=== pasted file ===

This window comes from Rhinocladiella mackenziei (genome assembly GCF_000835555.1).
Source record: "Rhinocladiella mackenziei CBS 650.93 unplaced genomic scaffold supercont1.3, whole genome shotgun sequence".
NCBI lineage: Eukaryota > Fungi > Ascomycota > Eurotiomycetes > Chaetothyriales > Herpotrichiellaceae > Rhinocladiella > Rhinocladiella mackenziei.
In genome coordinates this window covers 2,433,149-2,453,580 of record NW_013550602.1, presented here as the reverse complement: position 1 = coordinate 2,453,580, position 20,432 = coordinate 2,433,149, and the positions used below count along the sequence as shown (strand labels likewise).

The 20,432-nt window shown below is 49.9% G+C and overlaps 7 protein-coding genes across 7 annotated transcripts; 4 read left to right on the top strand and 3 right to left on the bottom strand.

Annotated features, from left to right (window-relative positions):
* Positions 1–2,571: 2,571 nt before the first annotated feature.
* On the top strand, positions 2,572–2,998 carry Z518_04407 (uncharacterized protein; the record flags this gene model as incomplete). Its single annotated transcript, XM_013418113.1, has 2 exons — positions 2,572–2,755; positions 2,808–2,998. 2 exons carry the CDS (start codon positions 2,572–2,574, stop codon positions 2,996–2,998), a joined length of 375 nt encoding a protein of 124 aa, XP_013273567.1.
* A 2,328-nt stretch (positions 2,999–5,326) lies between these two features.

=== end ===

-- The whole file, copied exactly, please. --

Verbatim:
This window comes from Rhinocladiella mackenziei (genome assembly GCF_000835555.1).
Source record: "Rhinocladiella mackenziei CBS 650.93 unplaced genomic scaffold supercont1.3, whole genome shotgun sequence".
NCBI lineage: Eukaryota > Fungi > Ascomycota > Eurotiomycetes > Chaetothyriales > Herpotrichiellaceae > Rhinocladiella > Rhinocladiella mackenziei.
In genome coordinates this window covers 2,433,149-2,453,580 of record NW_013550602.1, presented here as the reverse complement: position 1 = coordinate 2,453,580, position 20,432 = coordinate 2,433,149, and the positions used below count along the sequence as shown (strand labels likewise).

The 20,432-nt window shown below is 49.9% G+C and overlaps 7 protein-coding genes across 7 annotated transcripts; 4 read left to right on the top strand and 3 right to left on the bottom strand.

Annotated features, from left to right (window-relative positions):
* Positions 1–2,571: 2,571 nt before the first annotated feature.
* On the top strand, positions 2,572–2,998 carry Z518_04407 (uncharacterized protein; the record flags this gene model as incomplete). Its single annotated transcript, XM_013418113.1, has 2 exons — positions 2,572–2,755; positions 2,808–2,998. 2 exons carry the CDS (start codon positions 2,572–2,574, stop codon positions 2,996–2,998), a joined length of 375 nt encoding a protein of 124 aa, XP_013273567.1.
* A 2,328-nt stretch (positions 2,999–5,326) lies between these two features.